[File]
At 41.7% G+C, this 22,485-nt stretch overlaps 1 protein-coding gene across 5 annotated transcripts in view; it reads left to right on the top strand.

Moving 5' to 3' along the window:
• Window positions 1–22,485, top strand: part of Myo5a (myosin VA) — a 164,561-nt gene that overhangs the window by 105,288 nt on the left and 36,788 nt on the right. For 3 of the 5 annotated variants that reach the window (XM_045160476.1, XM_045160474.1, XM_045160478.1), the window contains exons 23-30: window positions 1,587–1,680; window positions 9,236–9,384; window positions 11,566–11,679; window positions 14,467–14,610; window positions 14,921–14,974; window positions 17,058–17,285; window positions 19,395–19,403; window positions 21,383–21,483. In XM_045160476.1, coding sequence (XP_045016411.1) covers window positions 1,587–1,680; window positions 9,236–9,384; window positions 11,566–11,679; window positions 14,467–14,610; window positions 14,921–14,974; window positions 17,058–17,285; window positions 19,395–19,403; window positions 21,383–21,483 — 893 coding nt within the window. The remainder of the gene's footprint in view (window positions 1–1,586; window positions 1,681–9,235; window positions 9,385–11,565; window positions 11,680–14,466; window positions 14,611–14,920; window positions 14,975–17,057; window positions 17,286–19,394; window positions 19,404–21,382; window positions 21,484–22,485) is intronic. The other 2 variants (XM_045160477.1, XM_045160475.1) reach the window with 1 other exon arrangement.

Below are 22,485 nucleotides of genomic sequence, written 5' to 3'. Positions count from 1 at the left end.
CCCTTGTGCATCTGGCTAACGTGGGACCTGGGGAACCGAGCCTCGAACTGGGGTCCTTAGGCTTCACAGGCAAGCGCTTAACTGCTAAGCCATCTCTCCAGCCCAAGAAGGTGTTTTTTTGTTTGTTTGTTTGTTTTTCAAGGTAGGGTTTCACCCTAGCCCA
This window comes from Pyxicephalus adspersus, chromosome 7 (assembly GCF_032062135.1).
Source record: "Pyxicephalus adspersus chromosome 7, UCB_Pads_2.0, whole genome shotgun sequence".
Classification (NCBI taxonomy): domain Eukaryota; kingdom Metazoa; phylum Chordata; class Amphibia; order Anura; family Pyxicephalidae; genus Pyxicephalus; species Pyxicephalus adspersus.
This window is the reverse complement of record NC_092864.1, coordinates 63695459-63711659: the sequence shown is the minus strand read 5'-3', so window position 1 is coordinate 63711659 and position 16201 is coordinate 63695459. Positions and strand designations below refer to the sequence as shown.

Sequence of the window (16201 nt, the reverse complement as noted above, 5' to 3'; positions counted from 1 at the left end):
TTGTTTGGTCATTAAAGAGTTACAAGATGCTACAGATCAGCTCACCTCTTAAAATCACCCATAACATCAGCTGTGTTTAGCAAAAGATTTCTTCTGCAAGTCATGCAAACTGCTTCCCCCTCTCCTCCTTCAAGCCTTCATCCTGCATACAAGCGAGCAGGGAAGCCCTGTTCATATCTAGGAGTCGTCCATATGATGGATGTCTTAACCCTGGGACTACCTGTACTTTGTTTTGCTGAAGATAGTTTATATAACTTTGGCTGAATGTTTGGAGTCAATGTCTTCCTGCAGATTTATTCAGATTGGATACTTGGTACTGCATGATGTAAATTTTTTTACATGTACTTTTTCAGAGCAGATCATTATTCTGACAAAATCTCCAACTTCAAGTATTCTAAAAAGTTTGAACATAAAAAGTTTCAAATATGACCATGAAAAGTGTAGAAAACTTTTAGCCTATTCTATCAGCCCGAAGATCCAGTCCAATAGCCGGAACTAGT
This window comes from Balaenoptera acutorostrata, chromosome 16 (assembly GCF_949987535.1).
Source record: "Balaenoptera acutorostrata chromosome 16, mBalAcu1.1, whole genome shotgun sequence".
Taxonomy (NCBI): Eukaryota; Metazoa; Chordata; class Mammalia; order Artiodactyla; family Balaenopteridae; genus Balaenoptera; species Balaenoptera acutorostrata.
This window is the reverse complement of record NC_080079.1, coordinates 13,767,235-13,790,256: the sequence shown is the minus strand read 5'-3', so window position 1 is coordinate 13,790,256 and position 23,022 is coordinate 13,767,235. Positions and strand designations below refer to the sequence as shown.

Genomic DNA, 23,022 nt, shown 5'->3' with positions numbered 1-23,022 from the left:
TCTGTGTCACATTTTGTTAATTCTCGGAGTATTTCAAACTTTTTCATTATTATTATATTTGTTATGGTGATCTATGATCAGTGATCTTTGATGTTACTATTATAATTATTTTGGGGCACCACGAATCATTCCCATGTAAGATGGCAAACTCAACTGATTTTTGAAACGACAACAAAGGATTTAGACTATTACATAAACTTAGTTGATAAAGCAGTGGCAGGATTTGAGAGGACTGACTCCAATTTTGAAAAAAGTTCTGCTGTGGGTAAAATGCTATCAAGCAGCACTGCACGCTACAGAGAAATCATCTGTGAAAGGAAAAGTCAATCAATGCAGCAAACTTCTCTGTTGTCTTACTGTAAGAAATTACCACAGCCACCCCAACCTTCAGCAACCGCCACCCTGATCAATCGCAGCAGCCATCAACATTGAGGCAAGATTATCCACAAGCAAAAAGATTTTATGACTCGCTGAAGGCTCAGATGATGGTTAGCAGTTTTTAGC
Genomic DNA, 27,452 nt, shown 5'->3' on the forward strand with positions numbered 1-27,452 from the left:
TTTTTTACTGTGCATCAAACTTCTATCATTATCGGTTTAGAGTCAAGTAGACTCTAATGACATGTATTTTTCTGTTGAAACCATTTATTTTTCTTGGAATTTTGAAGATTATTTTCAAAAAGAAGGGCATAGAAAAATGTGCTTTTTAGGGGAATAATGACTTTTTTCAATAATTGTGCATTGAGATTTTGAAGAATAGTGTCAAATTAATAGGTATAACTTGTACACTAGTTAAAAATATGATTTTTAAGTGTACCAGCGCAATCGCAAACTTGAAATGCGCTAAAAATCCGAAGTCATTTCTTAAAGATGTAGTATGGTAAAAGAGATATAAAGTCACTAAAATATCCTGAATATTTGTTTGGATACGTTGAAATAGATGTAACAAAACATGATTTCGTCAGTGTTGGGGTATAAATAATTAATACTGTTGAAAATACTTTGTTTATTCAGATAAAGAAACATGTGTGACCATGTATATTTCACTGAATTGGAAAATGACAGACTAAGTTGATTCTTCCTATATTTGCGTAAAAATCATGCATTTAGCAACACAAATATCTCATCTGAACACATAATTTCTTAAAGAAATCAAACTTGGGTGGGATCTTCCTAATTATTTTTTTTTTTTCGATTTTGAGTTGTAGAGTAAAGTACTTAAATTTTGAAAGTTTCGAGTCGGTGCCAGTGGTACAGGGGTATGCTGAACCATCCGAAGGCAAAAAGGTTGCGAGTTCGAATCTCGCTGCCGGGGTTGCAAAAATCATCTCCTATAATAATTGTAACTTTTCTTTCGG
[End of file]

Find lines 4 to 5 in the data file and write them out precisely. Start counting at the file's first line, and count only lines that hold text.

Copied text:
Below are 22,485 nucleotides of genomic sequence, written 5' to 3'. Positions count from 1 at the left end.
CCCTTGTGCATCTGGCTAACGTGGGACCTGGGGAACCGAGCCTCGAACTGGGGTCCTTAGGCTTCACAGGCAAGCGCTTAACTGCTAAGCCATCTCTCCAGCCCAAGAAGGTGTTTTTTTGTTTGTTTGTTTGTTTTTCAAGGTAGGGTTTCACCCTAGCCCA